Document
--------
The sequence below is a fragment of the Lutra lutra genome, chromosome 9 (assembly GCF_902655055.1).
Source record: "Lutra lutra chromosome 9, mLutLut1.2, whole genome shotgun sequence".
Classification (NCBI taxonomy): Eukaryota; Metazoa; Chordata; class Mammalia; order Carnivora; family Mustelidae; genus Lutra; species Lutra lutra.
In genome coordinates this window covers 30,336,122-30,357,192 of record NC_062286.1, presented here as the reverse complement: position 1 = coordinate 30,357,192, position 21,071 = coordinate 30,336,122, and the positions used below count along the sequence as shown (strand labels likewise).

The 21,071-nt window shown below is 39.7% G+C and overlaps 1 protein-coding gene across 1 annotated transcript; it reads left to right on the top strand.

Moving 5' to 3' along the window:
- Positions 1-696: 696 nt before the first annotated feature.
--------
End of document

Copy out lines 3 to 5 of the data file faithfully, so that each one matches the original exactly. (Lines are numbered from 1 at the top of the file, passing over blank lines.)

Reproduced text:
Classification (NCBI taxonomy): Eukaryota; Metazoa; Chordata; class Mammalia; order Carnivora; family Mustelidae; genus Lutra; species Lutra lutra.
In genome coordinates this window covers 30,336,122-30,357,192 of record NC_062286.1, presented here as the reverse complement: position 1 = coordinate 30,357,192, position 21,071 = coordinate 30,336,122, and the positions used below count along the sequence as shown (strand labels likewise).

The 21,071-nt window shown below is 39.7% G+C and overlaps 1 protein-coding gene across 1 annotated transcript; it reads left to right on the top strand.